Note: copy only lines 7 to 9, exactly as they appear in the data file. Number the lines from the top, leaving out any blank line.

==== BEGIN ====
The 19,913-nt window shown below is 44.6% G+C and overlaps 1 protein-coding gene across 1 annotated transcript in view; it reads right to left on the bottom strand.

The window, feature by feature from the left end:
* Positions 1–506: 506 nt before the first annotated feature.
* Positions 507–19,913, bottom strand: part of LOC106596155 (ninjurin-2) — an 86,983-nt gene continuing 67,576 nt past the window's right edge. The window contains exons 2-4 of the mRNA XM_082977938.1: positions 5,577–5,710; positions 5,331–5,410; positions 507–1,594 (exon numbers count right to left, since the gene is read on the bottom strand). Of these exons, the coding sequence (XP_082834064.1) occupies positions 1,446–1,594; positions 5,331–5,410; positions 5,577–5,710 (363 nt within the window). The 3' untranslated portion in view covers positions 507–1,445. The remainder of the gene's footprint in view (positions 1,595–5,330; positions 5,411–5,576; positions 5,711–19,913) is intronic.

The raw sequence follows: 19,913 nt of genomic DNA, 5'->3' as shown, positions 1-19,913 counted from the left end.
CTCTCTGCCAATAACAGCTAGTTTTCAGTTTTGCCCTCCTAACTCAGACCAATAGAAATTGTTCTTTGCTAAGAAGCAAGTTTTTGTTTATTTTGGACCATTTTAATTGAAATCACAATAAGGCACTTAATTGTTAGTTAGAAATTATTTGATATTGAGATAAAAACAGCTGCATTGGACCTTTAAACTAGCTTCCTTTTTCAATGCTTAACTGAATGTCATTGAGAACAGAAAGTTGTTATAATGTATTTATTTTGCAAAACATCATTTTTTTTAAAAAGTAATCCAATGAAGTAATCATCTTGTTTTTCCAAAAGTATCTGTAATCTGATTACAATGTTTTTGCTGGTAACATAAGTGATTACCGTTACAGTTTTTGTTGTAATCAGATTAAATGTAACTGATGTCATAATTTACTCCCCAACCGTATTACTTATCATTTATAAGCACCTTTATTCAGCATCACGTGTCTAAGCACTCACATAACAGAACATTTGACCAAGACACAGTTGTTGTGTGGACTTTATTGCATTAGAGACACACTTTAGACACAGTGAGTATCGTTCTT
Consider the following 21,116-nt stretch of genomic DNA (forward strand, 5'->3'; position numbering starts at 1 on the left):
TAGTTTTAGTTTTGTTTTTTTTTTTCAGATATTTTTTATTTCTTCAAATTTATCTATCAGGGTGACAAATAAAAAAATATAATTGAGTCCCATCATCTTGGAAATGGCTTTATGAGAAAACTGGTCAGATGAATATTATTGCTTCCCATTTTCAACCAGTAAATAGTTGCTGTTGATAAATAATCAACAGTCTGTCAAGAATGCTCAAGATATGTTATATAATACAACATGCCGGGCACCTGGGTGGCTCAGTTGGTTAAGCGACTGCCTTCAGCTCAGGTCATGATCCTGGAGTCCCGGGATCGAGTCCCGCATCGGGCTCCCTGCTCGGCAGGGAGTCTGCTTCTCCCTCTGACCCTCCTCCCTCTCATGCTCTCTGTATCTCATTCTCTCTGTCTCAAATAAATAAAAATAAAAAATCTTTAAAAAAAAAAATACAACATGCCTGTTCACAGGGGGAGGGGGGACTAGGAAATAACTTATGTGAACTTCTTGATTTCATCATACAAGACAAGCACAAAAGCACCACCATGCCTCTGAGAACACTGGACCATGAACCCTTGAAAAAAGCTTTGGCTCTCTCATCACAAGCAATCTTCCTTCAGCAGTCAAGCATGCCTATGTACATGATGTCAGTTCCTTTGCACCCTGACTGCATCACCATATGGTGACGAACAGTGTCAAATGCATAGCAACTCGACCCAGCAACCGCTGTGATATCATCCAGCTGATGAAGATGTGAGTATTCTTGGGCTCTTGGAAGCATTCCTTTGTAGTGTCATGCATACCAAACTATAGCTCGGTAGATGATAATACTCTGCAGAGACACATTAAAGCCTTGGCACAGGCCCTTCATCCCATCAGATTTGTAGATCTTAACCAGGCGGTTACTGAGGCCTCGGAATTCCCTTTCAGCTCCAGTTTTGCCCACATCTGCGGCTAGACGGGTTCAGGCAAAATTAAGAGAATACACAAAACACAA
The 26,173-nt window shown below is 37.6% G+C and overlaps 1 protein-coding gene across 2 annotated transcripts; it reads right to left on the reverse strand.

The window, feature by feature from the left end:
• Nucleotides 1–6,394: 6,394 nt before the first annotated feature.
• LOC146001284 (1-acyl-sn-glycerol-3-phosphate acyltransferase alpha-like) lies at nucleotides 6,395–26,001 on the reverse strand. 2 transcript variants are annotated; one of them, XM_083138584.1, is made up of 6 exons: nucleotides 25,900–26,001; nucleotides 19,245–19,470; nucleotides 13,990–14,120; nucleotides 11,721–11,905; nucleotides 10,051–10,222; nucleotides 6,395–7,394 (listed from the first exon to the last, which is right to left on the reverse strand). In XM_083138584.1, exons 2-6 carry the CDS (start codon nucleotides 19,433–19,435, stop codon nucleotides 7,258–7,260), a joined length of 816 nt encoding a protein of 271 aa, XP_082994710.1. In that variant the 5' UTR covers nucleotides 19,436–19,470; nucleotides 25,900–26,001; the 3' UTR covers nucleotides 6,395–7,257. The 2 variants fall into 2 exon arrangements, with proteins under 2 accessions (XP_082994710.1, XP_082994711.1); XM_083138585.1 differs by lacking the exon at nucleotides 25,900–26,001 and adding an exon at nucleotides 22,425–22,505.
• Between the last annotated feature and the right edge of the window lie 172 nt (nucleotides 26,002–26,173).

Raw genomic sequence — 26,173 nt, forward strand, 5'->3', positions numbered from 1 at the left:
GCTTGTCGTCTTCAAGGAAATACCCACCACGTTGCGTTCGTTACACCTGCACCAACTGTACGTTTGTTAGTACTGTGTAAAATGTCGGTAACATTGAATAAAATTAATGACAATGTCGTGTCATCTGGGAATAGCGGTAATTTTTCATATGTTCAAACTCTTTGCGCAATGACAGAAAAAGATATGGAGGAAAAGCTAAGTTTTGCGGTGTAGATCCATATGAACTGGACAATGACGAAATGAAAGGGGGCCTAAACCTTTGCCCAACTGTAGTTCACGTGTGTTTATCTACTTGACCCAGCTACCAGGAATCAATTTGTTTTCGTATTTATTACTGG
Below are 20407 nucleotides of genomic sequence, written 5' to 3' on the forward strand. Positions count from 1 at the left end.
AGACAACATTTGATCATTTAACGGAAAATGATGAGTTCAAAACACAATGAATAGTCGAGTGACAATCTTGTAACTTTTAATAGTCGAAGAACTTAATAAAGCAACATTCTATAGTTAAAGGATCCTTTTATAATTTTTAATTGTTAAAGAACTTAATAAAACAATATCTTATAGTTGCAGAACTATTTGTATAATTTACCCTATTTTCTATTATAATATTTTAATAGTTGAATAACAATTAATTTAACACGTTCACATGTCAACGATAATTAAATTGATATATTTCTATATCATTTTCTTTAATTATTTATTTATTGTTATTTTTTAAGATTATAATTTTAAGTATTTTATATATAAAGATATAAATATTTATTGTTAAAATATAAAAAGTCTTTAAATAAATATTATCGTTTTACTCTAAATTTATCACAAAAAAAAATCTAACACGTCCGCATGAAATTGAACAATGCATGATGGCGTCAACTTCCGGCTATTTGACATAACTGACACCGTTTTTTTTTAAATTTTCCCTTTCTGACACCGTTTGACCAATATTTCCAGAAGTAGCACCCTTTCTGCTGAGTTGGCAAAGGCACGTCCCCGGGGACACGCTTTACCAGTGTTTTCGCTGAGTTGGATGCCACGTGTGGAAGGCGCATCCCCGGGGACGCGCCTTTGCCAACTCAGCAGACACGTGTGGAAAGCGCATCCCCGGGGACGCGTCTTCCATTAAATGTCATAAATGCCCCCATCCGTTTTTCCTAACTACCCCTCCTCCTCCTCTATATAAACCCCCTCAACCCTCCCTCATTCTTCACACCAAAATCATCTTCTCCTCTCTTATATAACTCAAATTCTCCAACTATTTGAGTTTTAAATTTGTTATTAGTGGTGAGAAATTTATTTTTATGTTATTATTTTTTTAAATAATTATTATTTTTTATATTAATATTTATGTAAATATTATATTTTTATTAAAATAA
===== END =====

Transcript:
Consider the following 21,116-nt stretch of genomic DNA (forward strand, 5'->3'; position numbering starts at 1 on the left):
TAGTTTTAGTTTTGTTTTTTTTTTTCAGATATTTTTTATTTCTTCAAATTTATCTATCAGGGTGACAAATAAAAAAATATAATTGAGTCCCATCATCTTGGAAATGGCTTTATGAGAAAACTGGTCAGATGAATATTATTGCTTCCCATTTTCAACCAGTAAATAGTTGCTGTTGATAAATAATCAACAGTCTGTCAAGAATGCTCAAGATATGTTATATAATACAACATGCCGGGCACCTGGGTGGCTCAGTTGGTTAAGCGACTGCCTTCAGCTCAGGTCATGATCCTGGAGTCCCGGGATCGAGTCCCGCATCGGGCTCCCTGCTCGGCAGGGAGTCTGCTTCTCCCTCTGACCCTCCTCCCTCTCATGCTCTCTGTATCTCATTCTCTCTGTCTCAAATAAATAAAAATAAAAAATCTTTAAAAAAAAAAATACAACATGCCTGTTCACAGGGGGAGGGGGGACTAGGAAATAACTTATGTGAACTTCTTGATTTCATCATACAAGACAAGCACAAAAGCACCACCATGCCTCTGAGAACACTGGACCATGAACCCTTGAAAAAAGCTTTGGCTCTCTCATCACAAGCAATCTTCCTTCAGCAGTCAAGCATGCCTATGTACATGATGTCAGTTCCTTTGCACCCTGACTGCATCACCATATGGTGACGAACAGTGTCAAATGCATAGCAACTCGACCCAGCAACCGCTGTGATATCATCCAGCTGATGAAGATGTGAGTATTCTTGGGCTCTTGGAAGCATTCCTTTGTAGTGTCATGCATACCAAACTATAGCTCGGTAGATGATAATACTCTGCAGAGACACATTAAAGCCTTGGCACAGGCCCTTCATCCCATCAGATTTGTAGATCTTAACCAGGCGGTTACTGAGGCCTCGGAATTCCCTTTCAGCTCCAGTTTTGCCCACATCTGCGGCTAGACGGGTTCAGGCAAAATTAAGAGAATACACAAAACACAA
The 26,173-nt window shown below is 37.6% G+C and overlaps 1 protein-coding gene across 2 annotated transcripts; it reads right to left on the reverse strand.